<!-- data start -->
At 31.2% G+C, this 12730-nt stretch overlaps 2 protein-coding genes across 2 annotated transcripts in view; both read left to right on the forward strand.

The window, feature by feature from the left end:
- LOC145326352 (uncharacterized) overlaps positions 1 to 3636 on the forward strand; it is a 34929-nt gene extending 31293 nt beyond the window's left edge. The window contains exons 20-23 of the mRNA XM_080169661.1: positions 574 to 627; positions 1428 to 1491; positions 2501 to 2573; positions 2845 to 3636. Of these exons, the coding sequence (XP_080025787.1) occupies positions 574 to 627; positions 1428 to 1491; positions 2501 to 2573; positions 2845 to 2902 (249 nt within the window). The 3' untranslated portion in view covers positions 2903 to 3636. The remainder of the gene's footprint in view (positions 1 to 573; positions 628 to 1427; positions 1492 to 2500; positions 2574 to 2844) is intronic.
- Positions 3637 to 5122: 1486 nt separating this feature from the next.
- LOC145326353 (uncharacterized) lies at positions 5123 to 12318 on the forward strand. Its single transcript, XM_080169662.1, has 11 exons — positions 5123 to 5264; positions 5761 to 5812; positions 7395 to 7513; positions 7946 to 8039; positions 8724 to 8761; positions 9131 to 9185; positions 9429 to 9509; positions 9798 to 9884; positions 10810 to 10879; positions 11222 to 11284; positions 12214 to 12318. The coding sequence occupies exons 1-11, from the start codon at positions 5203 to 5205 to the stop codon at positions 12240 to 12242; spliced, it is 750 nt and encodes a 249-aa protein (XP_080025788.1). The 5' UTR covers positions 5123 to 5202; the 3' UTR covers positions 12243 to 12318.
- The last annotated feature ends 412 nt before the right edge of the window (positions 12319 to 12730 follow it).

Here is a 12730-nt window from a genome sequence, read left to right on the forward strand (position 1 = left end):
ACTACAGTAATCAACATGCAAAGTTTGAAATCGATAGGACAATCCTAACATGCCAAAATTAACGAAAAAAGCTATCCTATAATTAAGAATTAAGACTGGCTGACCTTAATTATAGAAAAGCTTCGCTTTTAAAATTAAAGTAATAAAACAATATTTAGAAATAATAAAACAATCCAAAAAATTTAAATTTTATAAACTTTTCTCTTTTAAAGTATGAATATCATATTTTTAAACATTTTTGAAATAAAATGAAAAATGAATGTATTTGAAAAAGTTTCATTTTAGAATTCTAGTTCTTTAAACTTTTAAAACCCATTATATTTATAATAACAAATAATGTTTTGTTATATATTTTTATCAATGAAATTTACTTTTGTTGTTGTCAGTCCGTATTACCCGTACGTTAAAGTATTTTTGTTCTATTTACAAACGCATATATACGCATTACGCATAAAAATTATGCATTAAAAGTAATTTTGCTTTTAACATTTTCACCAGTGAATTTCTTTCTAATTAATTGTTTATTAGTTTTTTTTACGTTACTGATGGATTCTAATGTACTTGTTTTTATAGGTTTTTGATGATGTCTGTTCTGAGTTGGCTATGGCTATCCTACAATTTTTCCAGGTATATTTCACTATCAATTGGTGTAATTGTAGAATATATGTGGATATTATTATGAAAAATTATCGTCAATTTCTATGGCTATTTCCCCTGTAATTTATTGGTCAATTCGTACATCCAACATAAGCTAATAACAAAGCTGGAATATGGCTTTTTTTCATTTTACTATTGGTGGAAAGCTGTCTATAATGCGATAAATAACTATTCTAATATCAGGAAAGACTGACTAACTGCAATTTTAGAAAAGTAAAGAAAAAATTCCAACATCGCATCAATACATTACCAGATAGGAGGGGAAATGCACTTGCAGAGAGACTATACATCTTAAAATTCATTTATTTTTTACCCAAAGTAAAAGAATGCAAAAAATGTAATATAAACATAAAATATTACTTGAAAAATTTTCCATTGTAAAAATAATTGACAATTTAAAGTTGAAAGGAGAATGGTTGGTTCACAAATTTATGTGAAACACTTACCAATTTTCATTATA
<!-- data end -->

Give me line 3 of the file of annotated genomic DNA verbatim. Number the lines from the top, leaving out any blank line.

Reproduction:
- LOC145326352 (uncharacterized) overlaps positions 1 to 3636 on the forward strand; it is a 34929-nt gene extending 31293 nt beyond the window's left edge. The window contains exons 20-23 of the mRNA XM_080169661.1: positions 574 to 627; positions 1428 to 1491; positions 2501 to 2573; positions 2845 to 3636. Of these exons, the coding sequence (XP_080025787.1) occupies positions 574 to 627; positions 1428 to 1491; positions 2501 to 2573; positions 2845 to 2902 (249 nt within the window). The 3' untranslated portion in view covers positions 2903 to 3636. The remainder of the gene's footprint in view (positions 1 to 573; positions 628 to 1427; positions 1492 to 2500; positions 2574 to 2844) is intronic.